I hate to disappoint the lomuds fans, but I want to finish the discussion of the dichotomy between re’iya and shemiya as reflected in Nisan/Iyar. The Shem m’Shmuel ties these two forces to the month’s mazalos. The mazal of Nisan is the t’leh, the lamb. The lamb follows the shepard wherever the shepherd leads; Bnei Yisrael lovingly followed Hashem’s lead into the desert during Yetziyas Mitzrayim. A lamb cannot be burdened or used as a pack animal, but is simply fed in its pasture, used only for milk and wool. Bnei Yisrael at the moment of Yetziyas Mitzrayim was unprepared for the burdens of Torah and mitzvos and were culturally little different from the Egyptians who enslaved them. It was only G-d’s love for the Jewish people which spared us.
The mazal of Iyar is a shor, an ox, a beast of burden. The miracles of Yetziyas Mitzrayim were a window on what could be accomplished, but it was now up to Bnei Yisrael to give their attention to their own development by preparing to bear the yoke of Torah.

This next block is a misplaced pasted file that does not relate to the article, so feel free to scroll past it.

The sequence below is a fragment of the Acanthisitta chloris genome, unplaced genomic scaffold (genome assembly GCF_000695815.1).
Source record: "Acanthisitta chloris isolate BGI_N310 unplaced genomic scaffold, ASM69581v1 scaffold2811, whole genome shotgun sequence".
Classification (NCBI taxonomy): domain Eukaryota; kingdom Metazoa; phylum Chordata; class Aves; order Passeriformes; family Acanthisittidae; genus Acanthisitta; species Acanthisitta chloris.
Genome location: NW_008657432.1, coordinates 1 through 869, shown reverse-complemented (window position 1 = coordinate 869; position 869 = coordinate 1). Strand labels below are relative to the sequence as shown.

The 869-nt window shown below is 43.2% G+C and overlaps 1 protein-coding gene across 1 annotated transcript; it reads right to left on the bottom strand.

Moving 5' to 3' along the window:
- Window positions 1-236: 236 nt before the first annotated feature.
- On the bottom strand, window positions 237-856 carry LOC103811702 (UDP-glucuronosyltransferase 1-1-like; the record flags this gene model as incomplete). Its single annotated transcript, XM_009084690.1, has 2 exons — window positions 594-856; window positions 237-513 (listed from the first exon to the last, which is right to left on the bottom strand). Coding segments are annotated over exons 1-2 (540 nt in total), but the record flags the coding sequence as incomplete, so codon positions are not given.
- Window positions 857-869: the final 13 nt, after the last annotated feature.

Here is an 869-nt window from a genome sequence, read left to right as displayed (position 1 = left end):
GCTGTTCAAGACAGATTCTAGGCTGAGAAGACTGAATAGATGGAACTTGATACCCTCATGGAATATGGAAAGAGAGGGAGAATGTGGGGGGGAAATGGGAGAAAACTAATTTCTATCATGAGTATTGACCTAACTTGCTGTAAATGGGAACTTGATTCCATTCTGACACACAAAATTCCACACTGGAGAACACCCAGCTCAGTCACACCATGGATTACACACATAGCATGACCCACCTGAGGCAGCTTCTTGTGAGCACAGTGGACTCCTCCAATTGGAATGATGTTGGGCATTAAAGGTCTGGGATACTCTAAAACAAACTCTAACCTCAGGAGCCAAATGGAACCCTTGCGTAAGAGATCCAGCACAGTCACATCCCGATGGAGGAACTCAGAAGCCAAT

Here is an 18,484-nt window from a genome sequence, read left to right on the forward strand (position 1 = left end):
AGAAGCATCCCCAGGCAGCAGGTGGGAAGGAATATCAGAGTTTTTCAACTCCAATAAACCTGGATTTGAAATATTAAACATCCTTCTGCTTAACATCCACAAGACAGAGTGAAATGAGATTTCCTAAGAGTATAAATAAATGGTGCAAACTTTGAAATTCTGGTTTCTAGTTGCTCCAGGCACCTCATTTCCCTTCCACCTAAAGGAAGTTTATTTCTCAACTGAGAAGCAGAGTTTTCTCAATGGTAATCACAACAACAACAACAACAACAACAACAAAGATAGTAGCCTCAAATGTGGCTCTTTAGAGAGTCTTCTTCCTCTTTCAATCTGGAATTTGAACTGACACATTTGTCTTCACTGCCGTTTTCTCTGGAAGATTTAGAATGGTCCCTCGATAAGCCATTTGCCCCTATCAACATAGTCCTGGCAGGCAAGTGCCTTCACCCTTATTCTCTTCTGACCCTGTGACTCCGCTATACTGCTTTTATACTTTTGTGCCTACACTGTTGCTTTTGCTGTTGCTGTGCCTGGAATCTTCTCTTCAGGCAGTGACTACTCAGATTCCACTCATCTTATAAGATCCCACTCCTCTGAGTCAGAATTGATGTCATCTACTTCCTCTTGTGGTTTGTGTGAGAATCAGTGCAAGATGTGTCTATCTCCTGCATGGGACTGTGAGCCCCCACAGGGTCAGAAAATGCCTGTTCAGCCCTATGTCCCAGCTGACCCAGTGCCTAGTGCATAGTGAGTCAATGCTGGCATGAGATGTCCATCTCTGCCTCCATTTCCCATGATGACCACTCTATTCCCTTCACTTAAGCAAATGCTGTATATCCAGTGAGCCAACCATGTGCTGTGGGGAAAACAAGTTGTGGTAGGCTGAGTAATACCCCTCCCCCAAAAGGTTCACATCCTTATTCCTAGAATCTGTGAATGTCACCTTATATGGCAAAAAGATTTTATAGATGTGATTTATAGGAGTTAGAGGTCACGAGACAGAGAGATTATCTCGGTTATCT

Finally, the month of Sivan is the mazal of teumim, twins. The Shem m’Shmuel explains this mazal based on a Midrashic reading of “yanasi tamasi” not as the simple, pure dove, but as the dove which is “teumasi”, my twin. Bnei Yisrael can come so close to G-d as to seem a twin to the Divine presence.
The point I wanted to make is that I don’t know why the Shem m’Shmuel did not follow through with his re’iya/shemiya dichotomy to explain teumim as the twinning of these two ideas. Perhaps this is the notion of “ro’im es hakolos” that was experienced at Har Sinai – the simultaneous experience of re’iya and shemiya at once. Meaning, there was at Har Sinai a culmination of our preparation as well as a commitment to further “nishma” along with na’asah, but at the same time, there was an overwhelming experience of hisgalus that transcended what human preparedness could encompass.